“DesignSafe was instrumental in helping us understand what possible formats the data set could take,” Cox said. This knowledge helped the team build out a test bed that was unique in their field. “They really got us to think about what the structure of that data set could look like.”
Flowchart of the coupled urban change (gray dash-dot box on left) and hazard consequence model (blue dash-dot box on right). Credit: DOI: 10.1029/2022EF003059(opens a new window).
“They also have tracking tools which are useful. We can contact DesignSafe later to see what improvements, if any, can be made on how we do the data sharing. And I really like that the dataset archive is centralized.”
DesignSafe also provided the authors with helpful publishing tools and a direct object identifier (DOI) created for the dataset. The DOI allowed them to link the dataset to existing and future scientific papers. And the DOI allowed the students involved to receive credit for their work.
“The DesignSafe team has been instrumental in our being able to share the data effectively,” Barbosa added. “I would like to give special thanks to Maria Esteva (Texas Advanced Computing Center/Natural Hazards Engineering Research Infrastructure). She was an especially big help in working with the students to come up with ideas of how to better organize the data.”
The data in the Seaside Testbed (PRJ-3390) has been used in over a dozen scientific studies, including research published(opens a new window) December 2022 in the journal Earth’s Future by the American Geophysical Society.
This study evaluated different policy options, some of which triggered actions, for example, on structural retrofits, where after a building gets sold, the owner is required to retrofit it. Other policies studied included the number of VRBOs (Vacation Rentals by Owner) that are allowed in a community, and what might be the unintended consequences if a large disaster were to happen.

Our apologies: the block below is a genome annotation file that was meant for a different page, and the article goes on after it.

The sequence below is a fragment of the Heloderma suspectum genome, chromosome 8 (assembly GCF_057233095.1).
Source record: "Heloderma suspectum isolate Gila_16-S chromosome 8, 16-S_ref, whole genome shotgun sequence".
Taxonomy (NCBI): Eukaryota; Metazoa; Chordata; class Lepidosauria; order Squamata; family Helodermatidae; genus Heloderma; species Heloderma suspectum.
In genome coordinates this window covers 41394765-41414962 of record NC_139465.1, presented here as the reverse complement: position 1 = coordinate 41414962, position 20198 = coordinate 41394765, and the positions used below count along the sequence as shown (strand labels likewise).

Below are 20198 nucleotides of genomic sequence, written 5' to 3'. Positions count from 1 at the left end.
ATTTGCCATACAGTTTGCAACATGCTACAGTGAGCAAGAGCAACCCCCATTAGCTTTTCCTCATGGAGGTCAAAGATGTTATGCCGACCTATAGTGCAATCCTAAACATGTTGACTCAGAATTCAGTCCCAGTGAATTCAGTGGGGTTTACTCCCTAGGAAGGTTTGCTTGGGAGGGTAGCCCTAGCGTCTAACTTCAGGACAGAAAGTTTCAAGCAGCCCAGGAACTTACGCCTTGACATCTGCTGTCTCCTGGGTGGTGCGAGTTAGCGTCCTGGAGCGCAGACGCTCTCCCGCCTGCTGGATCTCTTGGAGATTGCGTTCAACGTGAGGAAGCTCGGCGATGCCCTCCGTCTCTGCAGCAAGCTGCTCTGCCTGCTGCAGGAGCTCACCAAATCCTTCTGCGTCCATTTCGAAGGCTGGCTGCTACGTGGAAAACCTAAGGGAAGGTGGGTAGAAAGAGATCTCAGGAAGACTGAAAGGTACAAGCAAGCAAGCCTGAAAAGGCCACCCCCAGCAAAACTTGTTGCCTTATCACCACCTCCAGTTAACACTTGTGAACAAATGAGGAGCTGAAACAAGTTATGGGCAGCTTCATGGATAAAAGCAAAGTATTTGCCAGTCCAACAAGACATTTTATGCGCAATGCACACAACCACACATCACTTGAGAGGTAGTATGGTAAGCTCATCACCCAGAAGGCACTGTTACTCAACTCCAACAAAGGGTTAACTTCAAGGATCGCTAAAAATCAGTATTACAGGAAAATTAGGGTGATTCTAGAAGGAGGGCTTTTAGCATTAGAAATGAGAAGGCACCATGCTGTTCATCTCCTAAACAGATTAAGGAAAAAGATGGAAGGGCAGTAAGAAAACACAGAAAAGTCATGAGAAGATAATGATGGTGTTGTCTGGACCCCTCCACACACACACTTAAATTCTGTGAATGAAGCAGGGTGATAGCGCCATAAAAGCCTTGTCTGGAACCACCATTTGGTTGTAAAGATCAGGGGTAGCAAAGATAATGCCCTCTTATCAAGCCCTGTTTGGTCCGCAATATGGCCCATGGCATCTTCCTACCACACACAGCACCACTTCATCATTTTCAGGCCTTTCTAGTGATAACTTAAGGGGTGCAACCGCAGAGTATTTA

Andre Barbosa (L) and Dan Cox (R) of Oregon State University.
“It's a very unique study, because it integrates an urban change model with a lot of research that looks at the risk and impact of natural disasters on communities. But the urban change model with the risk is usually not coupled,” Barbosa said.
Resilience Through Data and Modeling
“We need the data to be able to understand how decisions will impact the resilience of communities,” Cox said. “It's just essential that we're able to pull data together and share it. Not just this one data set, but we need lots and lots of data sets that can just look at different types of communities and different types of hazards.”
“Mitigation matters,” added Barbosa. “In community resilience studies and with these types of datasets, communities and other researchers can start the different policies and mitigation strategies so that they can use and implement them and hopefully become more resilient.”
DesignSafe is a comprehensive cyberinfrastructure that is part of the NSF-funded Natural Hazard Engineering Research Infrastructure (NHERI) and provides cloud-based tools to manage, analyze, understand, and publish critical data for research to understand the impacts of natural hazards. The capabilities within the DesignSafe infrastructure are available at no-cost to all researchers working in natural hazards. The cyberinfrastructure and software development team is located at the Texas Advanced Computing Center (TACC) at The University of Texas at Austin, with a team of natural hazards researchers from the University of Texas, the Florida Institute of Technology, and Rice University comprising the senior management team.
NHERI is supported by multiple grants from the National Science Foundation, including the DesignSafe Cyberinfrastructure, Award #2022469.